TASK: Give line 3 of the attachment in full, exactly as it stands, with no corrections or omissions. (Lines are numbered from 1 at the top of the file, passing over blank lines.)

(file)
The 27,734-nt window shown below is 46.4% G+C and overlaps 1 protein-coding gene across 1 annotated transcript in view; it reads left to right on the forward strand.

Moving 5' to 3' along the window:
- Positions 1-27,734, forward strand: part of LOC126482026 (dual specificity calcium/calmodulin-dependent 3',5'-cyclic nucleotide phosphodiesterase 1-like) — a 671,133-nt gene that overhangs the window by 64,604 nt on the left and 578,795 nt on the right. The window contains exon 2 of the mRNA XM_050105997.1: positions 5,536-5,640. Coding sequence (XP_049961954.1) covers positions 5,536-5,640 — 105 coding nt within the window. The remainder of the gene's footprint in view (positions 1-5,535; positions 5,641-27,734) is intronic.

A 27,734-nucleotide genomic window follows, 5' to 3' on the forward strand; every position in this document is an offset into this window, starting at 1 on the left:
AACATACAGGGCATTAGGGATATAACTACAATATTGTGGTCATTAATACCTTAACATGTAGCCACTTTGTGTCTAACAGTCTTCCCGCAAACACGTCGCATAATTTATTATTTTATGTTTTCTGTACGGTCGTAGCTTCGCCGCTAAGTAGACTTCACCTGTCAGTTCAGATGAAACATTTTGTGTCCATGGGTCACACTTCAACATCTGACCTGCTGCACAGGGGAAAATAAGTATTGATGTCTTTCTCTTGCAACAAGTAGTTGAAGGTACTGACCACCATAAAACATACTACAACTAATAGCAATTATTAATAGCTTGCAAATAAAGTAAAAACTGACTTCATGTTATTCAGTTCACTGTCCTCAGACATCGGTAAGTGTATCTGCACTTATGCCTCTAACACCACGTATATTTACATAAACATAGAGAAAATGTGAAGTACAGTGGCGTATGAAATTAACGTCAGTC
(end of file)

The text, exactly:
- Positions 1-27,734, forward strand: part of LOC126482026 (dual specificity calcium/calmodulin-dependent 3',5'-cyclic nucleotide phosphodiesterase 1-like) — a 671,133-nt gene that overhangs the window by 64,604 nt on the left and 578,795 nt on the right. The window contains exon 2 of the mRNA XM_050105997.1: positions 5,536-5,640. Coding sequence (XP_049961954.1) covers positions 5,536-5,640 — 105 coding nt within the window. The remainder of the gene's footprint in view (positions 1-5,535; positions 5,641-27,734) is intronic.